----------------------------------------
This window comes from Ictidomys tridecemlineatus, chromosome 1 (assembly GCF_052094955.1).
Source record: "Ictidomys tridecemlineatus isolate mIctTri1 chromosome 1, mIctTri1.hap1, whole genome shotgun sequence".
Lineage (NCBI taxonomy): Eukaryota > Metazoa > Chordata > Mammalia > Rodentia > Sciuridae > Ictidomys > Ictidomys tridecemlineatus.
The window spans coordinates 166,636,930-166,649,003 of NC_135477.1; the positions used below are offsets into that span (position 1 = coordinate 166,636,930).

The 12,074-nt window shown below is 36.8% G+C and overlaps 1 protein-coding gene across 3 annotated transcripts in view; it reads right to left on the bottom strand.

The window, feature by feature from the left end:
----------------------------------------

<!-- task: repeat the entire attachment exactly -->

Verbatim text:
This window comes from Ictidomys tridecemlineatus, chromosome 1 (assembly GCF_052094955.1).
Source record: "Ictidomys tridecemlineatus isolate mIctTri1 chromosome 1, mIctTri1.hap1, whole genome shotgun sequence".
Lineage (NCBI taxonomy): Eukaryota > Metazoa > Chordata > Mammalia > Rodentia > Sciuridae > Ictidomys > Ictidomys tridecemlineatus.
The window spans coordinates 166,636,930-166,649,003 of NC_135477.1; the positions used below are offsets into that span (position 1 = coordinate 166,636,930).

The 12,074-nt window shown below is 36.8% G+C and overlaps 1 protein-coding gene across 3 annotated transcripts in view; it reads right to left on the bottom strand.

The window, feature by feature from the left end: